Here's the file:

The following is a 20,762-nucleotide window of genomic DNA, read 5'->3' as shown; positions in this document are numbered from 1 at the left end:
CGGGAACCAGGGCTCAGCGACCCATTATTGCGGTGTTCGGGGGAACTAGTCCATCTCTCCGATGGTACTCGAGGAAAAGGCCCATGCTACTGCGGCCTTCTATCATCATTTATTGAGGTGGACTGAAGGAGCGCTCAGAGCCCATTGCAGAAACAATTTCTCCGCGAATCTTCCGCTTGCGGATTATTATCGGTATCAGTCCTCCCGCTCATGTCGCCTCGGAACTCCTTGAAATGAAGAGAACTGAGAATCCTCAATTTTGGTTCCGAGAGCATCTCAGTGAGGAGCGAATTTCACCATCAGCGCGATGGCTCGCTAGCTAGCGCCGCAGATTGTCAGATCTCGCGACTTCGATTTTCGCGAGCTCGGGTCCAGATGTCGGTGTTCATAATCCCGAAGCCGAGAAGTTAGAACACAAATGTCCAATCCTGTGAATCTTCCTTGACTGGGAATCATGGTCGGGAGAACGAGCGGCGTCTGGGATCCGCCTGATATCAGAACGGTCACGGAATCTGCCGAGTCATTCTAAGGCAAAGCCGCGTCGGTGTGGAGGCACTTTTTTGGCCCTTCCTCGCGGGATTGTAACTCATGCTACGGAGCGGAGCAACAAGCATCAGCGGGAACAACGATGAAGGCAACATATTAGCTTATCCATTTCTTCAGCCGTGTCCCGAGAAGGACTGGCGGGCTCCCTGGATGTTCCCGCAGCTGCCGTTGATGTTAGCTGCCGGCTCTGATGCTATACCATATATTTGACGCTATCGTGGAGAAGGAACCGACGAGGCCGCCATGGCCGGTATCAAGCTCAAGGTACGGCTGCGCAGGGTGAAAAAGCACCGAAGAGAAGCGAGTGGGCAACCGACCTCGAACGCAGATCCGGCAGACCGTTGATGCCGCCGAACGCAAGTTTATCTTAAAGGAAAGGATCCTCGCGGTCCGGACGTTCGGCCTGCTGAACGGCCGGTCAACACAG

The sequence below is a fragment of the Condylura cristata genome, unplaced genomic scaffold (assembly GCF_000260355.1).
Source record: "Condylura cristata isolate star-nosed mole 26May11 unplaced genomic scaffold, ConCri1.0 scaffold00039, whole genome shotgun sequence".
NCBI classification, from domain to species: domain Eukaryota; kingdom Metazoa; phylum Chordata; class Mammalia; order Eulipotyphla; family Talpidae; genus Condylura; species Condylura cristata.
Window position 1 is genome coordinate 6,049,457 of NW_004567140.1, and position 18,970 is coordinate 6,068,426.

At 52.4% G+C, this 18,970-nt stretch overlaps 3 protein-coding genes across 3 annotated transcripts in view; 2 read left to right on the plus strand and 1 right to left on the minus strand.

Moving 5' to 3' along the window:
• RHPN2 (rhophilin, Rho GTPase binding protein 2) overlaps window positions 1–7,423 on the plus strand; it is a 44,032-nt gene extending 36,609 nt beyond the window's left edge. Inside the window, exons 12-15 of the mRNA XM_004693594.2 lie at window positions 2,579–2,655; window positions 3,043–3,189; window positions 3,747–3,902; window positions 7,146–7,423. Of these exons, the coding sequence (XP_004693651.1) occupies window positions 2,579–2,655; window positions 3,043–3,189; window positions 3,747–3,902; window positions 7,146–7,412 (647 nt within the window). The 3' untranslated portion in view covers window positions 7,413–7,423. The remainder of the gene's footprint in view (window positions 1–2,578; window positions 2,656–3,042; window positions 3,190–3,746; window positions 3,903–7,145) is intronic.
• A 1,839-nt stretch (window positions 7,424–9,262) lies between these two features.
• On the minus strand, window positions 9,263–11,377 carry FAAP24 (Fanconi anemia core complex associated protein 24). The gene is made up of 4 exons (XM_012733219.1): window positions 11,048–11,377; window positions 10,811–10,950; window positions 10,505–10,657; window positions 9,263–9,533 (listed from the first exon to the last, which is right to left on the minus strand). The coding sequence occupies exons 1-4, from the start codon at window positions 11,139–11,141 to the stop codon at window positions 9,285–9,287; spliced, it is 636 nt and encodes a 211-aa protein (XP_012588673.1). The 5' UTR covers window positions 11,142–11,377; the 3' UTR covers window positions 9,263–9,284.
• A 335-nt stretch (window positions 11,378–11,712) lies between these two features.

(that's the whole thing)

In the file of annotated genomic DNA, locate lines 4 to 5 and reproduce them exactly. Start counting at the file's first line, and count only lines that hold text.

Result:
Source record: "Condylura cristata isolate star-nosed mole 26May11 unplaced genomic scaffold, ConCri1.0 scaffold00039, whole genome shotgun sequence".
NCBI classification, from domain to species: domain Eukaryota; kingdom Metazoa; phylum Chordata; class Mammalia; order Eulipotyphla; family Talpidae; genus Condylura; species Condylura cristata.